- NPS is typically considered more of a long-term metric to gauge loyalty to a company or brand, as opposed to an immediate pulse check to capture current sentiment or satisfaction
- NPS is calculated in a way that’s skewed toward the top of the scale (i.e. 2 responses for promoters vs. 7 responses for detractors). This is because it’s intended to predict an active behavior (i.e. likelihood to actively promote or lobby on behalf of the company or brand), as opposed to just “thinking nice thoughts” about the company or brand
Candidate #2: User/Customer Satisfaction
The other metric often used as the “one and only” is the standard user/customer satisfaction measurement.
There are many ways of phrasing the question, but it’s typically something along the lines of: “How satisfied are you with the company | product | service | solution?”
- The response scale is usually specified with 3, 5 or 7 options ranging from “extremely satisfied” to “extremely dissatisfied”, with consistent gradations or levels of satisfaction between the two extreme options
- The response scale is typically specified in a symmetrical manner, with the same number of positive gradations as negative gradations, and a neutral level in the middle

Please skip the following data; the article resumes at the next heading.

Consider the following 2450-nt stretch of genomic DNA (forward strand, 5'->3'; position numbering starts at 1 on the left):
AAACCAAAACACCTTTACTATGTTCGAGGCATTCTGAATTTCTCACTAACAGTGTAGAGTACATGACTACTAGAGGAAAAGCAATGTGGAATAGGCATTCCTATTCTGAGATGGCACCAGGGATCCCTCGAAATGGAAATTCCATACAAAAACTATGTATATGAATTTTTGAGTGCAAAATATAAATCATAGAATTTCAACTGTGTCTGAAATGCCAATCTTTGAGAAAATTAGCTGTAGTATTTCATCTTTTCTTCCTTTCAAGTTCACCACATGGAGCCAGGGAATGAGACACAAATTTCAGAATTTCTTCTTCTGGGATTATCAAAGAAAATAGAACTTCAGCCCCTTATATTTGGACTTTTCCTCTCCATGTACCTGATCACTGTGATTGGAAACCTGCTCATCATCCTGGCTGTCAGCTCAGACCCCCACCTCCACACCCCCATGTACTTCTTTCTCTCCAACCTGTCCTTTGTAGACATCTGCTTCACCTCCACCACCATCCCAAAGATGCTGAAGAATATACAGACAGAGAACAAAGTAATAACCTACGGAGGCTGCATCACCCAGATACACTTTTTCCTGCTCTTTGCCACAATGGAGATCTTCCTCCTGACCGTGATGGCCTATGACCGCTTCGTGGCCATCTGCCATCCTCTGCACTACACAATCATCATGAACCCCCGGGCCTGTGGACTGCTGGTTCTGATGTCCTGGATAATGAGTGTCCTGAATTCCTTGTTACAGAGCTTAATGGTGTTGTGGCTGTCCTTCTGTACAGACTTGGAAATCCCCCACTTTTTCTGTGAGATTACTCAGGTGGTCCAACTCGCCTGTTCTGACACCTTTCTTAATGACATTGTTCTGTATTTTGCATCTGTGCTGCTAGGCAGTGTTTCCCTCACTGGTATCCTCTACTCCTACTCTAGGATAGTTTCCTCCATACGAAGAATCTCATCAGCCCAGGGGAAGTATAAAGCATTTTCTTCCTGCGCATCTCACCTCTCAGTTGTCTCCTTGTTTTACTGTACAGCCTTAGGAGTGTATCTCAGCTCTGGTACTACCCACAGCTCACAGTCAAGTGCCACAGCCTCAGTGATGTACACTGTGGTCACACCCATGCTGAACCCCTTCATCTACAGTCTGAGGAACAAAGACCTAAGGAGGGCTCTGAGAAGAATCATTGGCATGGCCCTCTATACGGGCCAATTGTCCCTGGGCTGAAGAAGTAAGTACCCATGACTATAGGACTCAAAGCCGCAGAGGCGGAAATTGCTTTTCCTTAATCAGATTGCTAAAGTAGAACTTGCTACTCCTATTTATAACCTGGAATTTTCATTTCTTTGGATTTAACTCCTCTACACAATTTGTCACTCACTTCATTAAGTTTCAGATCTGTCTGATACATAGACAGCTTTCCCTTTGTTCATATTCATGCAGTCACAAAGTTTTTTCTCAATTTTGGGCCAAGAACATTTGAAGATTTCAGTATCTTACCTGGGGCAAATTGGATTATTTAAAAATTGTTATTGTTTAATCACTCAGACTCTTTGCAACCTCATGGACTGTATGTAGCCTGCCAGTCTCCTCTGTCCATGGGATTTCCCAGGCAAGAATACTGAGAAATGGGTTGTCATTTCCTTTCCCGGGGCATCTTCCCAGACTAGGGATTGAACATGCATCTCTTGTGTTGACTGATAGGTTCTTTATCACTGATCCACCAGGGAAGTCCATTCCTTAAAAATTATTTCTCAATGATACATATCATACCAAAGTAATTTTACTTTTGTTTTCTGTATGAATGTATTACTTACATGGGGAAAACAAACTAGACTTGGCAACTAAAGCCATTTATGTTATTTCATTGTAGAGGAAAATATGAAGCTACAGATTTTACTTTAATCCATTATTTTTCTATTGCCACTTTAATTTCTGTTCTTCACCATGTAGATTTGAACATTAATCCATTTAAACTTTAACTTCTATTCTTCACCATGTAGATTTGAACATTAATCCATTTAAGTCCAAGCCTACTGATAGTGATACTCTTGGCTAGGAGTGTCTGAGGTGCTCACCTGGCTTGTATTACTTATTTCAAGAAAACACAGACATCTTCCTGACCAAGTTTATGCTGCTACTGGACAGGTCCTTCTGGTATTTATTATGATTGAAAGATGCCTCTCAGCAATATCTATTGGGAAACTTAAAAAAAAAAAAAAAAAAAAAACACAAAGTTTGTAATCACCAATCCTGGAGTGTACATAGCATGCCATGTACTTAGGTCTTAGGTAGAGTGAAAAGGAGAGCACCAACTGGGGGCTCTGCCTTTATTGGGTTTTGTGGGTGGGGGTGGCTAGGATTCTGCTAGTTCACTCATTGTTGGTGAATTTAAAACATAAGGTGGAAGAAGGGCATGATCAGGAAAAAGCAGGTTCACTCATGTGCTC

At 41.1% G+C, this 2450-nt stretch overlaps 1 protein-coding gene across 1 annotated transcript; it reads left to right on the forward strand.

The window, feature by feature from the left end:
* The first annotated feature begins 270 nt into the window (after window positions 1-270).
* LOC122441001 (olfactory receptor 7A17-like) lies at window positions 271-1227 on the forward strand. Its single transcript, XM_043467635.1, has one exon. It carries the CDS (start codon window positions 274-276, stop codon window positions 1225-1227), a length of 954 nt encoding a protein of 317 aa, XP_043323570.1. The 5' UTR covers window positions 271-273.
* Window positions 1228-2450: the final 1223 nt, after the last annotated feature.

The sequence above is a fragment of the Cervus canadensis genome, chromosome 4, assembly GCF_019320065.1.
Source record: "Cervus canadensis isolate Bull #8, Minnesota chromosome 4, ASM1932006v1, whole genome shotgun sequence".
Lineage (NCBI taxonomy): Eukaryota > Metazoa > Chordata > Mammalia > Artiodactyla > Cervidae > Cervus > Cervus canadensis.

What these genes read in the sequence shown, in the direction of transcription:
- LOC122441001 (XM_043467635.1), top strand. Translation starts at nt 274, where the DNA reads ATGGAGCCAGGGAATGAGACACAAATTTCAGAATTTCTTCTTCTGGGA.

- Satisfaction is often summarized as a “total satisfaction” percentage (e.g. the total across the positive levels), or as a “net satisfaction” percentage (the total of the positive levels minus the total of the negative levels)
To illustrate the this approach, consider example above. In this case, we have a situation with a moderately low satisfaction number, calculated as follows:
- Satisfied (extremely or somewhat) = 24%
- Dissatisfied (extremely or somewhat) = 39%
- Net Satisfaction = -15%
Looks meaningful and familiar, right? We definitely think so — and so does nearly everyone else!
User/customer satisfaction measurements are foundational metrics used by virtually all organizations that have an interest in understanding sentiment with respect to a product, service or solution.
In our case, we always use it to measure satisfaction with respect to an organization’s marketing technology platform and/or configured solution.
A couple of things to keep in mind, however:
- Satisfaction measurements provide a valuable indicator of current sentiment or state of mind, but unlike the NPS, they are not intended to be predictors of action or behavior